Delegates at the Tasmanian Labor Party’s state conference have voted in favour of lobbying for gender confirmation surgery to be coverable by Medicare, as well as the reinstatement of Safe Schools.
Tasmanian delegates will take the issue to Shadow Health Minister Catherine King at Labor’s national conference in December to request she commit to the idea, The Examiner reported.
“Trans, intersex and non-binary Australians continue to be denied fundamental healthcare rights and continue to be told that many procedures which are life-changing, and in some cases life-saving, are nothing more than cosmetic and elective procedures,” she said.
“That is an insult to the concept of universal healthcare.
“What gender-diverse Tasmanians want is not to be placed on a pedestal or to be given special dispensation but to be afforded the same basic rights that we deem to be universal,” said Endelmanis.
Unsurprisingly, the Australian Christian Lobby’s state branch slammed the proposal, calling gender confirmation surgery “harmful”.
“It’s being touted as a policy initiative to allow transgender Tasmanians free access to ‘life-changing’ procedures, a claim that has no scientific basis,” said Mark Brown, the ACL’s Tasmanian director.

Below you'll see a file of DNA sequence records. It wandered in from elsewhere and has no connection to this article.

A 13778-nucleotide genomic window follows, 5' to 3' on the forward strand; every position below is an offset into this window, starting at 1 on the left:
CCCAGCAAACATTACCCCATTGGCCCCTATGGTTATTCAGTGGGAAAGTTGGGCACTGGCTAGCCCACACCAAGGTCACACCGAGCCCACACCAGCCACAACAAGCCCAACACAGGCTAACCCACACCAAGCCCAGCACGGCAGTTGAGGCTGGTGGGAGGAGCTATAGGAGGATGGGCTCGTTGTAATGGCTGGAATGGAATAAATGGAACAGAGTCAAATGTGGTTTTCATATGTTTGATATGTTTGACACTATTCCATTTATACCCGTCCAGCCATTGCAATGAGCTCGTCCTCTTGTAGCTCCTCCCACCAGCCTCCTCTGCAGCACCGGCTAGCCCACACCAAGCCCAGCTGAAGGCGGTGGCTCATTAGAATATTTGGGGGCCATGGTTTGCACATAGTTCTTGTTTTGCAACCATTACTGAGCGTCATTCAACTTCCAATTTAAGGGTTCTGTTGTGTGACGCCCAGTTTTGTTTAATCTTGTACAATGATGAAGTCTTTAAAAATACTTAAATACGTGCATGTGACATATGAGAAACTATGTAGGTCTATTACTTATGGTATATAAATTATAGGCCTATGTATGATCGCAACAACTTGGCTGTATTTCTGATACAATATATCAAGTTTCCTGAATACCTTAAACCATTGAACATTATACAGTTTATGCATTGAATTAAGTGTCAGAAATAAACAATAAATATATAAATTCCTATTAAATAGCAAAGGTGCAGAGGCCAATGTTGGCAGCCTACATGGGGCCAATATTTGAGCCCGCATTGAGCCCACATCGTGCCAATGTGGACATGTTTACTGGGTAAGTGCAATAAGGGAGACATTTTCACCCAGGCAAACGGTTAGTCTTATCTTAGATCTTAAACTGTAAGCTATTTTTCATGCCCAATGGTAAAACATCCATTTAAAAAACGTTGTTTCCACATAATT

Earlier in the weekend, Opposition Leader Bill Shorten spoke to the conference to address the increasing healthcare access issues faced by Tasmanians.
“You wait longer, you pay more and you have to travel further,” he said.
Shorten also labelled the Liberal Party a “collection of has-beens, never-weres and Eric Abetz”.
Endelmanis’ advocacy has made news in the past, lobbying the party’s Tasmanian conference in 2016 over sex work law reform and legitimisation of sex work.
Her speech at this year’s conference was reportedly met with a standing ovation.
Conference delegates also voted for the Tasmanian Labor branch to lobby the federal party on the restoration of funding to, and reimplementation of, the anti-LGBTI bullying program Safe Schools on a federal level should Labor win at the next election.
The latest opinion polls make the latter seem far more likely than not, with federal Labor leading the Coalition on a two party-preferred basis of 56 to 44.
In June, that Tasmanian government committed to removing the requirement that trans people divorce before their gender can be recognised on their birth certificate, but also called for reforms to include an end to forced surgery requirements for gender marker changes.
“But there are other reforms, at least as important, that have been waiting too long to be addressed,” wrote trans Tasmanian and LGBTI rights advocate Martine Delaney.
“I’m talking about removing the requirement for trans people to have surgery before our true gender identity can be represented on birth certificates.
“In short, I’m talking about full equality for trans, intersex and gender diverse people, not just marriage equality.”